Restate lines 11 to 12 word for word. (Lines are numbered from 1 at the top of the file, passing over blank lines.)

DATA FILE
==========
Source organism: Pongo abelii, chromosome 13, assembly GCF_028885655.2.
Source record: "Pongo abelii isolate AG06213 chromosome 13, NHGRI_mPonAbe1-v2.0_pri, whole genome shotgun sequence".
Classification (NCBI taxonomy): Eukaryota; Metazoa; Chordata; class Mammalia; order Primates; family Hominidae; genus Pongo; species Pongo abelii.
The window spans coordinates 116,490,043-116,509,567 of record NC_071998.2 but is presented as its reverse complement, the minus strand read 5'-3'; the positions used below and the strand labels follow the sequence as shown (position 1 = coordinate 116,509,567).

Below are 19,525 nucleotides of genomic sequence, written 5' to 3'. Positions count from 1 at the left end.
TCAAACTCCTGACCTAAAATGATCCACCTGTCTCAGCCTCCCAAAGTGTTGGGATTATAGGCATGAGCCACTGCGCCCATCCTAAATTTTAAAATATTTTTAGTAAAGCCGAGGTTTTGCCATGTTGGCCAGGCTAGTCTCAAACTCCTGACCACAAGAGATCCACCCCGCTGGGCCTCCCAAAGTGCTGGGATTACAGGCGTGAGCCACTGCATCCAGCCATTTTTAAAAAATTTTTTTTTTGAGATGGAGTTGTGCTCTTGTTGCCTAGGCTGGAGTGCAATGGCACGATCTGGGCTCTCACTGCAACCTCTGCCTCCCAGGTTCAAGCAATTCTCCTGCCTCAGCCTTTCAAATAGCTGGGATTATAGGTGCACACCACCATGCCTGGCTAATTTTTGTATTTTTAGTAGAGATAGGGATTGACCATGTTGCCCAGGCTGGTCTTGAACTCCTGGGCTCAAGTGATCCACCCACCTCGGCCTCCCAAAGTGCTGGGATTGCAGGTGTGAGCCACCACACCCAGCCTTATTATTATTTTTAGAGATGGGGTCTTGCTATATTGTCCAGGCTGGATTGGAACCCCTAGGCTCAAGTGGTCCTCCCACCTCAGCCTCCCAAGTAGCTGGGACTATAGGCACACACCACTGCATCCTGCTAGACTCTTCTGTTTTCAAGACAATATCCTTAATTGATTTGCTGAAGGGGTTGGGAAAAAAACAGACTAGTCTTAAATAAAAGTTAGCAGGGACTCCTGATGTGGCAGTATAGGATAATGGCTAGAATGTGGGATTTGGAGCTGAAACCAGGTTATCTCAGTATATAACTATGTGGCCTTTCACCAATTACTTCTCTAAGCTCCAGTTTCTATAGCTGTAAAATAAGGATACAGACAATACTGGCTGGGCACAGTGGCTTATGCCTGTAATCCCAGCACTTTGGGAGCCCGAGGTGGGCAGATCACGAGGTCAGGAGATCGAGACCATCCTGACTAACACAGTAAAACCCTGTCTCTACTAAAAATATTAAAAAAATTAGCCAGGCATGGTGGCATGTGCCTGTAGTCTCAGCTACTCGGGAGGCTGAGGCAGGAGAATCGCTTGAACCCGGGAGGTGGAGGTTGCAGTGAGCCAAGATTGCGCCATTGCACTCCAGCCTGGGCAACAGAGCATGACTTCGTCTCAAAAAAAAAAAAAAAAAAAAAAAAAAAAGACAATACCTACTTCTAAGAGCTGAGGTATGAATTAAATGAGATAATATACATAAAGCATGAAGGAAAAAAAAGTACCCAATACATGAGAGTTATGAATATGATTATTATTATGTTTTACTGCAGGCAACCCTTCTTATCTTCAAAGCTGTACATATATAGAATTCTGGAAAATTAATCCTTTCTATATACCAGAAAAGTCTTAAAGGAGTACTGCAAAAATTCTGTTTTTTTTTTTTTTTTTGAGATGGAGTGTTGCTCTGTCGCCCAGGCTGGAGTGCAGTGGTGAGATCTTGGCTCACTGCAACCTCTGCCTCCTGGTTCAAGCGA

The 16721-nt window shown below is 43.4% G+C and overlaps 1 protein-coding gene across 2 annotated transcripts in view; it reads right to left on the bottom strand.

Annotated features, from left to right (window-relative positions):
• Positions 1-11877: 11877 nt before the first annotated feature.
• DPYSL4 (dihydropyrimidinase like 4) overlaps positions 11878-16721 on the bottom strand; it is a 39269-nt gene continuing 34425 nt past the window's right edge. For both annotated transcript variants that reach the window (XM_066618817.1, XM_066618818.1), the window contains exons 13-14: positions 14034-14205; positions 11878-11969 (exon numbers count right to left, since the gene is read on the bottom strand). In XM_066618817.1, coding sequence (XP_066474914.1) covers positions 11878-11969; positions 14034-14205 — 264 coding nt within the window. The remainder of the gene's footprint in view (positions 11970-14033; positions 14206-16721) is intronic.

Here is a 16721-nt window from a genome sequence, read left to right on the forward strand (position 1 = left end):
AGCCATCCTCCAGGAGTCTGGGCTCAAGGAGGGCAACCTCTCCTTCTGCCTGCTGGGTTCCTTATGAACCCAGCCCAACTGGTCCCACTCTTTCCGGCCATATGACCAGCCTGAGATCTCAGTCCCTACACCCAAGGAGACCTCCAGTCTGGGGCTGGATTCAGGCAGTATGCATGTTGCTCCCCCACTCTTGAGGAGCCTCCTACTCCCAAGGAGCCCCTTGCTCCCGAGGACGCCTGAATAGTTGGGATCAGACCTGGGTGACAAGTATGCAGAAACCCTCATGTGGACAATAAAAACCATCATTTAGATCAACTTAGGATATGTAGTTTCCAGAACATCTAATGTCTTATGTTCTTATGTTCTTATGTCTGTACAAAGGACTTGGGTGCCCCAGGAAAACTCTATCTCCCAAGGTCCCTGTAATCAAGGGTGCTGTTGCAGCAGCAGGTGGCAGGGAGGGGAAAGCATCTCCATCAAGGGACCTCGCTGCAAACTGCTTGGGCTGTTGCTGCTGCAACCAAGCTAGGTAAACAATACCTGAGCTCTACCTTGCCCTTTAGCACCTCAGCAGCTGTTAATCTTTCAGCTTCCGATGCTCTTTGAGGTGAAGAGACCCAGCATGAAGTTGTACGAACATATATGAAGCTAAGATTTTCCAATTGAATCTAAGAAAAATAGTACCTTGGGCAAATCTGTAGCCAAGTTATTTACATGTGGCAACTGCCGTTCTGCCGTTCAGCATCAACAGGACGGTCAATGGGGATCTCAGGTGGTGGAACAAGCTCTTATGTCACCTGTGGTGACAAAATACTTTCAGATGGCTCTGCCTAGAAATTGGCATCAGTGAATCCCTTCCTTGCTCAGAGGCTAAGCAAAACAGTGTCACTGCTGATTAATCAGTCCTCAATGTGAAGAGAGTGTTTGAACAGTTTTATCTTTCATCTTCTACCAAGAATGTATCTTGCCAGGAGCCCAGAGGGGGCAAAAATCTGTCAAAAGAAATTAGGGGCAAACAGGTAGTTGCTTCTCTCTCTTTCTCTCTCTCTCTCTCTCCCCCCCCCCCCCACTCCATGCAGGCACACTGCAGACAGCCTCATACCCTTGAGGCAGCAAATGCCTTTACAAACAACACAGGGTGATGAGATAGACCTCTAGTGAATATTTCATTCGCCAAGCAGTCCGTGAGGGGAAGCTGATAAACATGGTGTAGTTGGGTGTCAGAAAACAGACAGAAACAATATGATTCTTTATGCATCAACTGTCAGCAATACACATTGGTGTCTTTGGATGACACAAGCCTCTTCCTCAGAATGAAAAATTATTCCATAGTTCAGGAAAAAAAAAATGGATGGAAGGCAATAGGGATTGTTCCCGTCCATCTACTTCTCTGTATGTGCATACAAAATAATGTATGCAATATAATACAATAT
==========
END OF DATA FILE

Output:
Here is a 16721-nt window from a genome sequence, read left to right on the forward strand (position 1 = left end):
AGCCATCCTCCAGGAGTCTGGGCTCAAGGAGGGCAACCTCTCCTTCTGCCTGCTGGGTTCCTTATGAACCCAGCCCAACTGGTCCCACTCTTTCCGGCCATATGACCAGCCTGAGATCTCAGTCCCTACACCCAAGGAGACCTCCAGTCTGGGGCTGGATTCAGGCAGTATGCATGTTGCTCCCCCACTCTTGAGGAGCCTCCTACTCCCAAGGAGCCCCTTGCTCCCGAGGACGCCTGAATAGTTGGGATCAGACCTGGGTGACAAGTATGCAGAAACCCTCATGTGGACAATAAAAACCATCATTTAGATCAACTTAGGATATGTAGTTTCCAGAACATCTAATGTCTTATGTTCTTATGTTCTTATGTCTGTACAAAGGACTTGGGTGCCCCAGGAAAACTCTATCTCCCAAGGTCCCTGTAATCAAGGGTGCTGTTGCAGCAGCAGGTGGCAGGGAGGGGAAAGCATCTCCATCAAGGGACCTCGCTGCAAACTGCTTGGGCTGTTGCTGCTGCAACCAAGCTAGGTAAACAATACCTGAGCTCTACCTTGCCCTTTAGCACCTCAGCAGCTGTTAATCTTTCAGCTTCCGATGCTCTTTGAGGTGAAGAGACCCAGCATGAAGTTGTACGAACATATATGAAGCTAAGATTTTCCAATTGAATCTAAGAAAAATAGTACCTTGGGCAAATCTGTAGCCAAGTTATTTACATGTGGCAACTGCCGTTCTGCCGTTCAGCATCAACAGGACGGTCAATGGGGATCTCAGGTGGTGGAACAAGCTCTTATGTCACCTGTGGTGACAAAATACTTTCAGATGGCTCTGCCTAGAAATTGGCATCAGTGAATCCCTTCCTTGCTCAGAGGCTAAGCAAAACAGTGTCACTGCTGATTAATCAGTCCTCAATGTGAAGAGAGTGTTTGAACAGTTTTATCTTTCATCTTCTACCAAGAATGTATCTTGCCAGGAGCCCAGAGGGGGCAAAAATCTGTCAAAAGAAATTAGGGGCAAACAGGTAGTTGCTTCTCTCTCTTTCTCTCTCTCTCTCTCTCCCCCCCCCCCCCACTCCATGCAGGCACACTGCAGACAGCCTCATACCCTTGAGGCAGCAAATGCCTTTACAAACAACACAGGGTGATGAGATAGACCTCTAGTGAATATTTCATTCGCCAAGCAGTCCGTGAGGGGAAGCTGATAAACATGGTGTAGTTGGGTGTCAGAAAACAGACAGAAACAATATGATTCTTTATGCATCAACTGTCAGCAATACACATTGGTGTCTTTGGATGACACAAGCCTCTTCCTCAGAATGAAAAATTATTCCATAGTTCAGGAAAAAAAAAATGGATGGAAGGCAATAGGGATTGTTCCCGTCCATCTACTTCTCTGTATGTGCATACAAAATAATGTATGCAATATAATACAATAT